Bold Moves Not Baby Steps

There are two ways to enter a swimming pool. The first way is to dive right in, endure the sting of the cold water, then allow your nervous system to adjust accordingly. Let’s call this way the “Bold Move” way. This way is uncomfortable in the short-term, but it doesn’t last very long. The pain of associated with this “Bold Move” strategy might be described as intense but brief.


The second way is to slowly, gradually put your foot in, wait until the discomfort goes down, and then go in a little more, repeating the process until your entire body is in the pool. Let’s call this mode “Baby Steps.” This method reduces the intensity of discomfort that diving into the pool might cause, but it takes a lot longer. The pain associated with this “Baby Steps” mode might be described as moderate but extended.


Conventional wisdom says that either way works – both methods get you into the pool. This applies to the world of therapeutic change as well – generally therapists want to see signs of progress in their clients, but do not care much about the rate in which it is accomplished. The psychotherapist played by Richard Dreyfus in the film classic What About Bob? exemplified this view and had even written a book called Baby Steps in which he advocated setting “small, reasonable goals” to be accomplished “one day at a time, one tiny step at a time.” The idea was that if you made even one small step toward your goal then that was better than doing nothing at all. You just need to make progress.


In fact, taking “Baby Steps” may actually be worse than taking no steps at all. The reasons why have to do with how our minds process negative feelings. If you take a “Baby Steps” approach in which the goal is to minimize discomfort, you may actually end up reinforcing the idea that you are fragile and can’t handle difficult things. If your attitude is one of “I don’t like any form of pain or discomfort and can’t handle it” and you approach your life and challenges in that way, then you’re perpetuating a belief system that in reality is only true for… babies.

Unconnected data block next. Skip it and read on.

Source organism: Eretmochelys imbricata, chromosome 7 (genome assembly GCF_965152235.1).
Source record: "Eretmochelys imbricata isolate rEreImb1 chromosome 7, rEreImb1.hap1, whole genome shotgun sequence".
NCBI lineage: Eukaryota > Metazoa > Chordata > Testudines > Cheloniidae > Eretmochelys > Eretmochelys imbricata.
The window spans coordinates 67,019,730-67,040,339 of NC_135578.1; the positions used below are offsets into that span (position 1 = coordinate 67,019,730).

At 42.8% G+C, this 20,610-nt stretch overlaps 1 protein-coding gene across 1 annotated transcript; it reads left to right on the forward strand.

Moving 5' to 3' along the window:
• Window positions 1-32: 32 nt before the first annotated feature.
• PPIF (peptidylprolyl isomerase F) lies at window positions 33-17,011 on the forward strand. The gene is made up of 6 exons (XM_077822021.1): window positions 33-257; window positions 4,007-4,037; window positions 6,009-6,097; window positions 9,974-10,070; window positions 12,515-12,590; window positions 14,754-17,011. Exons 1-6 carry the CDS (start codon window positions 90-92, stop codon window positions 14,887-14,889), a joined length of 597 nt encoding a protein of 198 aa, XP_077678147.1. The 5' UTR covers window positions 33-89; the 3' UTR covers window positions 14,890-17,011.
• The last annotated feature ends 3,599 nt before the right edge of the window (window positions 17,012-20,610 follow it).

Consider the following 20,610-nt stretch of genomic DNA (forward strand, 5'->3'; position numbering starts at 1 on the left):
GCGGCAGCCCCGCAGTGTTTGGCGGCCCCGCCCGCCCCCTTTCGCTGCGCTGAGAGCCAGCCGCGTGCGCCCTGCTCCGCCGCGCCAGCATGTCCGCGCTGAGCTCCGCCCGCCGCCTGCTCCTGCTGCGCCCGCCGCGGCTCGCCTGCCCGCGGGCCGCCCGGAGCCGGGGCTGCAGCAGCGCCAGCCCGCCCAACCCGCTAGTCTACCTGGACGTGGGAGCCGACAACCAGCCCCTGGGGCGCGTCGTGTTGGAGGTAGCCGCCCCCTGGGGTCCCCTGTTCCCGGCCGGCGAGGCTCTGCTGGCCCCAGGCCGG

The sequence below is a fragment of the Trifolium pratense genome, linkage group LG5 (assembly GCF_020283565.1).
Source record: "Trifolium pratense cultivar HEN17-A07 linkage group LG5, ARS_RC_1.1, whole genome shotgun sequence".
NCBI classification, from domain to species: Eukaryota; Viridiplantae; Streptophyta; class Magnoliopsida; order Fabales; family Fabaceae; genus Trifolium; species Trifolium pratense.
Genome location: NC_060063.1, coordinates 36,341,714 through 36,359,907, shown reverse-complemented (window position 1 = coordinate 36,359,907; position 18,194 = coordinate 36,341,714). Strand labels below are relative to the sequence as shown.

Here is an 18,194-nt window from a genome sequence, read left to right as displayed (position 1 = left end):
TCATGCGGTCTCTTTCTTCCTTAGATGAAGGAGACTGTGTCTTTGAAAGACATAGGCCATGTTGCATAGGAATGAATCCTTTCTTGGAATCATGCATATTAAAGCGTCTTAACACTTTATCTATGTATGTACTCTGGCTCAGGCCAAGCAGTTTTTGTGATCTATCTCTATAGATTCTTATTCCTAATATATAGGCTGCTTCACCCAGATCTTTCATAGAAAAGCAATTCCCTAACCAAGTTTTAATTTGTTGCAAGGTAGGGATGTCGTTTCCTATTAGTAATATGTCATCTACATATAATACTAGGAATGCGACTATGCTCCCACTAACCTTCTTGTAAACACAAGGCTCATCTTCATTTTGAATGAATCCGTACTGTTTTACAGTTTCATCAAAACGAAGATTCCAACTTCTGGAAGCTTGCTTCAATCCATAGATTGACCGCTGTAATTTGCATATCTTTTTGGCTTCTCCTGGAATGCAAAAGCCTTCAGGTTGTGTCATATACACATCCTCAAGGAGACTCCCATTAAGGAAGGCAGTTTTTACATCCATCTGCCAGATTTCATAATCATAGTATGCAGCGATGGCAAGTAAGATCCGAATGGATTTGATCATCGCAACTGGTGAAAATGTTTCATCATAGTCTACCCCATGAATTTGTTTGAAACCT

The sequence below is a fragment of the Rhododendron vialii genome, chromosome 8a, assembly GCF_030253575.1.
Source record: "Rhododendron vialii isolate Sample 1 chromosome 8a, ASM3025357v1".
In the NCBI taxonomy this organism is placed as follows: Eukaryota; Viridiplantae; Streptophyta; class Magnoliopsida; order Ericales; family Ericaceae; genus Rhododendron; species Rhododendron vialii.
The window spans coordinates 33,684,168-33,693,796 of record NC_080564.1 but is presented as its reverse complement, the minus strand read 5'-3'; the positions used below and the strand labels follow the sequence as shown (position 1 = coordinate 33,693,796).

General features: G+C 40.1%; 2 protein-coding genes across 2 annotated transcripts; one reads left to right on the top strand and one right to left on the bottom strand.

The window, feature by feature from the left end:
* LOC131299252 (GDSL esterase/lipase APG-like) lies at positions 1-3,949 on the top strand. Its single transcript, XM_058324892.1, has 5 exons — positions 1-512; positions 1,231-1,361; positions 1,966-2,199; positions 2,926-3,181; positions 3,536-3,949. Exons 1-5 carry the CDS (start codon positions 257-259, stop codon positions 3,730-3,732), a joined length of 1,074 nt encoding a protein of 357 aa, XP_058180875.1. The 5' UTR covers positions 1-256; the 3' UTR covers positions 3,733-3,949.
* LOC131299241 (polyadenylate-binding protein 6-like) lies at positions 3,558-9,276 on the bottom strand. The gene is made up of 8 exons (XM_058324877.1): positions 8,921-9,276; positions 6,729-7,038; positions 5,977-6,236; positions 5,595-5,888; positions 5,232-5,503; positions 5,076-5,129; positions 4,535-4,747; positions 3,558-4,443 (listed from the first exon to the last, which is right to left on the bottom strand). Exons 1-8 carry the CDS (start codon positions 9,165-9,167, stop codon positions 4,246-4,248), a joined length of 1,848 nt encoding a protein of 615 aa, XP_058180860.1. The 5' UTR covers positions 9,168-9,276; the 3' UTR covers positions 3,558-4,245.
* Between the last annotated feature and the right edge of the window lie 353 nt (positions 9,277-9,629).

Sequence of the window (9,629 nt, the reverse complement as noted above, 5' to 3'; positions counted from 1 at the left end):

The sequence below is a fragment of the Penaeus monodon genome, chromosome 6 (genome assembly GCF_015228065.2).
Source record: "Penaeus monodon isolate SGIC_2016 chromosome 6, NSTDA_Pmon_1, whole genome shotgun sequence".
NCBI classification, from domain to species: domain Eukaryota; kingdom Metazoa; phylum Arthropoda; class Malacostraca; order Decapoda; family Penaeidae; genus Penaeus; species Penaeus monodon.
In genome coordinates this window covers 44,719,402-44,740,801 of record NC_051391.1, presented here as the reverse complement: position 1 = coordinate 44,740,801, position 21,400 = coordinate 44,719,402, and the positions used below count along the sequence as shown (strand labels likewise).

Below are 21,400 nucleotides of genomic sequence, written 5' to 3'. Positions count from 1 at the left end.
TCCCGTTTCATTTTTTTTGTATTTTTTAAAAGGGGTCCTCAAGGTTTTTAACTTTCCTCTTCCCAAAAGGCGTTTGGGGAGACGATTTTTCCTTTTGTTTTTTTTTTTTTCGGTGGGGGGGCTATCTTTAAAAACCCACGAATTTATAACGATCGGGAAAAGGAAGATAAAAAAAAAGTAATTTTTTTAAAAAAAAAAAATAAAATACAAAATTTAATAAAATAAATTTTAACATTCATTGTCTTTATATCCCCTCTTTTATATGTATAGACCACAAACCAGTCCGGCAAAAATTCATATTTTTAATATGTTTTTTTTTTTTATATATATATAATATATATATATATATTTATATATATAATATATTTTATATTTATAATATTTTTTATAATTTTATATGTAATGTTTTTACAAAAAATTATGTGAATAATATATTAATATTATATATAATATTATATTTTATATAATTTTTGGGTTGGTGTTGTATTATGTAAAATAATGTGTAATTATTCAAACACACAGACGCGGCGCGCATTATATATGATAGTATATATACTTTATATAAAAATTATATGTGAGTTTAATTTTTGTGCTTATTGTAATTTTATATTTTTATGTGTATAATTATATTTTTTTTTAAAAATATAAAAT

So what do you do? You dive right in. Rather than try to make the process as comfortable as possible – you actually hope for the opposite. You invite difficulty and pain into your life. When you jump in the pool, you actually want the initial hit of discomfort. You don’t fight it. Because babies may be fragile, but you are not.


What if you’re not ready to dive in and make a bold move?  That’s ok. Take a look around, see what effect not being the in the pool has on you. Think about the benefits of diving in – you get into the pool faster. Maybe your friends are in the pool having a good time and you get to be with them sooner. Eventually you will become unhappy enough on the sidelines to make that big bold leap into the unknown.


But no more baby steps.


Christine Izquierdo and Noah Laracy are the co-founders of Straight Up Treatment, an anxiety disorder specialty treatment center. Straight Up Treatment utilizes a variety of cognitive-behavioral approaches to treat anxiety-based conditions such as Obsessive-Compulsive Disorder, Social and Performance Anxiety, Panic Disorder, Depression, and Generalized Anxiety.


You can learn more about them here.


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Straight Up Guide to Exposure Therapy

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